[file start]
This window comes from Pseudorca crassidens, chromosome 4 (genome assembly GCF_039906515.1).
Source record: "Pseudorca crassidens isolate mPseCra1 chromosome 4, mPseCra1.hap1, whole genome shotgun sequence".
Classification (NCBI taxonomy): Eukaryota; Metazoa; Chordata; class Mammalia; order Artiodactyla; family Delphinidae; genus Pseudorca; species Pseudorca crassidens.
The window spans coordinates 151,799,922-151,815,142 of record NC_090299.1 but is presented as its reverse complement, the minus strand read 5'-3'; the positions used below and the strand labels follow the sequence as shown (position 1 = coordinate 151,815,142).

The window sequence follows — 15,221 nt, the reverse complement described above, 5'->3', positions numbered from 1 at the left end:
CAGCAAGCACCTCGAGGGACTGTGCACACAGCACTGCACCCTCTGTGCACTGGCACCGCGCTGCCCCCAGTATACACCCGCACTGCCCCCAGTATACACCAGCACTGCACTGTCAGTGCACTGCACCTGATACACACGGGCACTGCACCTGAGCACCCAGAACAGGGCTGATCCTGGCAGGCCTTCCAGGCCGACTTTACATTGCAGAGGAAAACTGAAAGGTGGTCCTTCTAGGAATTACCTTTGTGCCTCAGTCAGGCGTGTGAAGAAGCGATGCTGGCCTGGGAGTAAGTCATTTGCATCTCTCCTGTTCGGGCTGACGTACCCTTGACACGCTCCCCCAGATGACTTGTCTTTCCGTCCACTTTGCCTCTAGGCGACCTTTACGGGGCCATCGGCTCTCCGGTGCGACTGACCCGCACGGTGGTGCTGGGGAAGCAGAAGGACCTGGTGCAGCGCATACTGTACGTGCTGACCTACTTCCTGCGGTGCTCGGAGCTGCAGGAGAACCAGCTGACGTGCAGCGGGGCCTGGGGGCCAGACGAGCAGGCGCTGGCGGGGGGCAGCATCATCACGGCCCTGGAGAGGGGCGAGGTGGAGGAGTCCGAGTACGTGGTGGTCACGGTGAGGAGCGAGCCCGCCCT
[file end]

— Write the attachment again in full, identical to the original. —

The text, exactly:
This window comes from Pseudorca crassidens, chromosome 4 (genome assembly GCF_039906515.1).
Source record: "Pseudorca crassidens isolate mPseCra1 chromosome 4, mPseCra1.hap1, whole genome shotgun sequence".
Classification (NCBI taxonomy): Eukaryota; Metazoa; Chordata; class Mammalia; order Artiodactyla; family Delphinidae; genus Pseudorca; species Pseudorca crassidens.
The window spans coordinates 151,799,922-151,815,142 of record NC_090299.1 but is presented as its reverse complement, the minus strand read 5'-3'; the positions used below and the strand labels follow the sequence as shown (position 1 = coordinate 151,815,142).

The window sequence follows — 15,221 nt, the reverse complement described above, 5'->3', positions numbered from 1 at the left end:
CAGCAAGCACCTCGAGGGACTGTGCACACAGCACTGCACCCTCTGTGCACTGGCACCGCGCTGCCCCCAGTATACACCCGCACTGCCCCCAGTATACACCAGCACTGCACTGTCAGTGCACTGCACCTGATACACACGGGCACTGCACCTGAGCACCCAGAACAGGGCTGATCCTGGCAGGCCTTCCAGGCCGACTTTACATTGCAGAGGAAAACTGAAAGGTGGTCCTTCTAGGAATTACCTTTGTGCCTCAGTCAGGCGTGTGAAGAAGCGATGCTGGCCTGGGAGTAAGTCATTTGCATCTCTCCTGTTCGGGCTGACGTACCCTTGACACGCTCCCCCAGATGACTTGTCTTTCCGTCCACTTTGCCTCTAGGCGACCTTTACGGGGCCATCGGCTCTCCGGTGCGACTGACCCGCACGGTGGTGCTGGGGAAGCAGAAGGACCTGGTGCAGCGCATACTGTACGTGCTGACCTACTTCCTGCGGTGCTCGGAGCTGCAGGAGAACCAGCTGACGTGCAGCGGGGCCTGGGGGCCAGACGAGCAGGCGCTGGCGGGGGGCAGCATCATCACGGCCCTGGAGAGGGGCGAGGTGGAGGAGTCCGAGTACGTGGTGGTCACGGTGAGGAGCGAGCCCGCCCT